For the longest time, I have wanted to watch Rukmavati ki Haveli – a film by Govind Nihalani (which is now up on YouTube). I think it was the allure of the name – a very strong and heavy fisted name – Rukmavati ki Haveli – a daunting name at that and it was only recently (two years ago) when I realized that it was based on a play by Lorca, whose poems I had read earlier and was fascinated by them.
I did finally get to reading “The House of Bernarda Alba” and I was hooked from the first scene of the first act. From what I have heard, it is also Lorca’s longest play and boy was I glad that I read it. It is an easy play to read, but of course, however, what stays with you after you’ve finished the book is unsettling and disturbing if nothing else.
The play is set in Spain, in the house of Bernarda Alba (the titular character of course), along with her mother, the maids, and five daughters who she controls with a vengeance, to the extent that she can also control their hearts. All of this takes place in time of mourning, when they are locked at home and not allowed to step out. It is a quick read, but it is very precise and cuts right through to the reader.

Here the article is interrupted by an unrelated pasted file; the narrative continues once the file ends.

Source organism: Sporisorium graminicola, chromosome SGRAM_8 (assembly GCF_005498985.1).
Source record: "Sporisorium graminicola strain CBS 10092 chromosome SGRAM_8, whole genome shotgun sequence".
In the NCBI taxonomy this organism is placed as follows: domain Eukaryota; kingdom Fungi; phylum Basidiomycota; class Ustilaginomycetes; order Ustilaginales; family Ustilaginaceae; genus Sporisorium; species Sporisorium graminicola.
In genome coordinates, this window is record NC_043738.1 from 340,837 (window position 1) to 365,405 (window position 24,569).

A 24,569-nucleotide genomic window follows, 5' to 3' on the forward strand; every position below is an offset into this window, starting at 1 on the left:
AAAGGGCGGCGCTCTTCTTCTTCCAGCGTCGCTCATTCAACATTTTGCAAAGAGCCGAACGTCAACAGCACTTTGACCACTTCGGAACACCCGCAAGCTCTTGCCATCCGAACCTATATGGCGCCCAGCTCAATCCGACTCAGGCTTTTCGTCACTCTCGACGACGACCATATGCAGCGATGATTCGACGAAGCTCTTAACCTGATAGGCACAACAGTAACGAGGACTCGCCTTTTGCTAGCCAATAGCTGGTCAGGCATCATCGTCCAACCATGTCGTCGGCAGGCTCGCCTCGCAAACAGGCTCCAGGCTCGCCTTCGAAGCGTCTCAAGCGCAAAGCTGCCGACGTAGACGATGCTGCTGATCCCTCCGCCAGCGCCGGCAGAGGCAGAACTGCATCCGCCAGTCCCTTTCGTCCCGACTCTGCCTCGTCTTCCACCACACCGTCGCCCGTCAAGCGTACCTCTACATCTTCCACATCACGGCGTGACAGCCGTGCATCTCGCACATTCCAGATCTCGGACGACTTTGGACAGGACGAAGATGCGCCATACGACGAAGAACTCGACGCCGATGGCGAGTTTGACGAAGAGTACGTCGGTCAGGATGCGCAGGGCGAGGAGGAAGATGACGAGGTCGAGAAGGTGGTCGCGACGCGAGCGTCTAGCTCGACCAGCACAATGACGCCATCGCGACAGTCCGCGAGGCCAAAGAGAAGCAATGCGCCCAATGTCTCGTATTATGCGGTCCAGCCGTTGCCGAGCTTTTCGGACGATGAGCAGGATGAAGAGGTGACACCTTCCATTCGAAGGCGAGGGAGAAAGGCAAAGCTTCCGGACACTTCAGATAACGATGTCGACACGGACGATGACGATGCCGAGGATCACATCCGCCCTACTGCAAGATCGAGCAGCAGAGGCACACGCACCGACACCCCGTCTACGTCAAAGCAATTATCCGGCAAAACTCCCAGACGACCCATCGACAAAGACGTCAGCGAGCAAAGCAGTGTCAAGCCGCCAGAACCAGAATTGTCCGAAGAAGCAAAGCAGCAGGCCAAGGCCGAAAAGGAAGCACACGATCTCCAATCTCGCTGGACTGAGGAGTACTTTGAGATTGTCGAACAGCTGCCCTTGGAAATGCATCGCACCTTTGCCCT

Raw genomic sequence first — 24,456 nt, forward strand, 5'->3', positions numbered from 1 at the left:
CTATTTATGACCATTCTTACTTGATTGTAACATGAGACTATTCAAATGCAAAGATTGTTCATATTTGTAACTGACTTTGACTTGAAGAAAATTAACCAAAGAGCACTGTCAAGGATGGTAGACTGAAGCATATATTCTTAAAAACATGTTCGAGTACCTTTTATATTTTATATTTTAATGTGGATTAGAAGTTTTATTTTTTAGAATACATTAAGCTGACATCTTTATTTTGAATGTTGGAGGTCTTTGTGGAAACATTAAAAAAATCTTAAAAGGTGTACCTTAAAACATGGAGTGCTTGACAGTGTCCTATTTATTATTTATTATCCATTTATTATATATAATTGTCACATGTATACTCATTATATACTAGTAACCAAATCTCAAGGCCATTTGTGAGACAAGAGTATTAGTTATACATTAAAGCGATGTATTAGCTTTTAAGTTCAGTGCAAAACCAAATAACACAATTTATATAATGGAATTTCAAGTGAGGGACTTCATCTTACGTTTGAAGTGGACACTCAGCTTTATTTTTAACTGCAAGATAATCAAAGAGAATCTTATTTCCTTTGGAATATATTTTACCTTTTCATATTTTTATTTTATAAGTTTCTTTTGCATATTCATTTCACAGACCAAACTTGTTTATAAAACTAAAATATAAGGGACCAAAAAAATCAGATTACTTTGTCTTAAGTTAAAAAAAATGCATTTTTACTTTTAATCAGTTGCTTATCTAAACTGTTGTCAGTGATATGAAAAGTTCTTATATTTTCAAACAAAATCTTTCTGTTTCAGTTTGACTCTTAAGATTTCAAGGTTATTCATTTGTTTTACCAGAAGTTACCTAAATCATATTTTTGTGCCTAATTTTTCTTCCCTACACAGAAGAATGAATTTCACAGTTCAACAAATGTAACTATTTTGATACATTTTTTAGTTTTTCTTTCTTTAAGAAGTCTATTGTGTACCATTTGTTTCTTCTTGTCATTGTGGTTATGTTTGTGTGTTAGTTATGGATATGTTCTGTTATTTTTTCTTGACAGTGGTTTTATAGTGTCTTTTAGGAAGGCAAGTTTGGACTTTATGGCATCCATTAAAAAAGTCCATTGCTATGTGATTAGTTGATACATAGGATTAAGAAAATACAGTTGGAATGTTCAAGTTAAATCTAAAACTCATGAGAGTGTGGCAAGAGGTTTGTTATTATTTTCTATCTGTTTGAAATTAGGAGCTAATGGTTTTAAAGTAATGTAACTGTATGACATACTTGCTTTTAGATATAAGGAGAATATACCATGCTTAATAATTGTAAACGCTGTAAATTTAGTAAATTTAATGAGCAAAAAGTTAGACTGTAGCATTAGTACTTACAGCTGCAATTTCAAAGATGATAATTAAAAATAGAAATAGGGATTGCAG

The characterization is flawless – especially Adella (the youngest daughter) and Bernarda as the unrelenting matriarch. The themes of madness, loneliness, yearning, oppression, the changing political landscape of Spain and in that the changing landscape of the Alba household (the juxtaposition is superb) are deftly handled by Lorca. The context of 1930s Spain and its tumultuous landscape is so evident as you read the play – religious, spiritual, traditional and modern merge and the future of the characters hangs in a melancholy balance.